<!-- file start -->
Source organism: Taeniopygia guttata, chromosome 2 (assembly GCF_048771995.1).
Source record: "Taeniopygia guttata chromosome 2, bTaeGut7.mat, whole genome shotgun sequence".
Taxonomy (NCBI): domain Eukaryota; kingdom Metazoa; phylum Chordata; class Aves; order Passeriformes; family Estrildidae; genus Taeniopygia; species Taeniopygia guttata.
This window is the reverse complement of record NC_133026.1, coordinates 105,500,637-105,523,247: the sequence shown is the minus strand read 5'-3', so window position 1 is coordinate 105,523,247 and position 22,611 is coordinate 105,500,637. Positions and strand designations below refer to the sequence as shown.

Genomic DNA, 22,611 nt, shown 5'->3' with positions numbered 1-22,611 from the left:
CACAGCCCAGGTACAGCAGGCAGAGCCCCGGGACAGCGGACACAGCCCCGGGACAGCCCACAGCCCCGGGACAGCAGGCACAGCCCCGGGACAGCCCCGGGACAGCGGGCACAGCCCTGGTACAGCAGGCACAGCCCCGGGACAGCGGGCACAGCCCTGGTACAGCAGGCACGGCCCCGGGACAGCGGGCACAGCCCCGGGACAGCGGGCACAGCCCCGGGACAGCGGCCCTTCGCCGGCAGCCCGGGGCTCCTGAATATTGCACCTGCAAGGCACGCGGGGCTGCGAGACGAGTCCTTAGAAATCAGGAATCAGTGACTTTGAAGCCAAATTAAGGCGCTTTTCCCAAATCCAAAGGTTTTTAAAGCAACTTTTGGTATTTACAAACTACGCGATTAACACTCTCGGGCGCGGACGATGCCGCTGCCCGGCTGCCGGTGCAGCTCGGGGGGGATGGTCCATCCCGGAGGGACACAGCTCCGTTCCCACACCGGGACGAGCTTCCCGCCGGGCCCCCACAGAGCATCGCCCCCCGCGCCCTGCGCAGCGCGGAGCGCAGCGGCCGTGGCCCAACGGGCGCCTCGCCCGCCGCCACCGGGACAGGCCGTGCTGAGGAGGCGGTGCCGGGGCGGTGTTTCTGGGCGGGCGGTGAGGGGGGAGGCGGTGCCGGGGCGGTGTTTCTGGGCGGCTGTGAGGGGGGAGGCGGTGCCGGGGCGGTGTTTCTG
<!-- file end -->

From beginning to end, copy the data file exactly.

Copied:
Source organism: Taeniopygia guttata, chromosome 2 (assembly GCF_048771995.1).
Source record: "Taeniopygia guttata chromosome 2, bTaeGut7.mat, whole genome shotgun sequence".
Taxonomy (NCBI): domain Eukaryota; kingdom Metazoa; phylum Chordata; class Aves; order Passeriformes; family Estrildidae; genus Taeniopygia; species Taeniopygia guttata.
This window is the reverse complement of record NC_133026.1, coordinates 105,500,637-105,523,247: the sequence shown is the minus strand read 5'-3', so window position 1 is coordinate 105,523,247 and position 22,611 is coordinate 105,500,637. Positions and strand designations below refer to the sequence as shown.

Genomic DNA, 22,611 nt, shown 5'->3' with positions numbered 1-22,611 from the left:
CACAGCCCAGGTACAGCAGGCAGAGCCCCGGGACAGCGGACACAGCCCCGGGACAGCCCACAGCCCCGGGACAGCAGGCACAGCCCCGGGACAGCCCCGGGACAGCGGGCACAGCCCTGGTACAGCAGGCACAGCCCCGGGACAGCGGGCACAGCCCTGGTACAGCAGGCACGGCCCCGGGACAGCGGGCACAGCCCCGGGACAGCGGGCACAGCCCCGGGACAGCGGCCCTTCGCCGGCAGCCCGGGGCTCCTGAATATTGCACCTGCAAGGCACGCGGGGCTGCGAGACGAGTCCTTAGAAATCAGGAATCAGTGACTTTGAAGCCAAATTAAGGCGCTTTTCCCAAATCCAAAGGTTTTTAAAGCAACTTTTGGTATTTACAAACTACGCGATTAACACTCTCGGGCGCGGACGATGCCGCTGCCCGGCTGCCGGTGCAGCTCGGGGGGGATGGTCCATCCCGGAGGGACACAGCTCCGTTCCCACACCGGGACGAGCTTCCCGCCGGGCCCCCACAGAGCATCGCCCCCCGCGCCCTGCGCAGCGCGGAGCGCAGCGGCCGTGGCCCAACGGGCGCCTCGCCCGCCGCCACCGGGACAGGCCGTGCTGAGGAGGCGGTGCCGGGGCGGTGTTTCTGGGCGGGCGGTGAGGGGGGAGGCGGTGCCGGGGCGGTGTTTCTGGGCGGCTGTGAGGGGGGAGGCGGTGCCGGGGCGGTGTTTCTG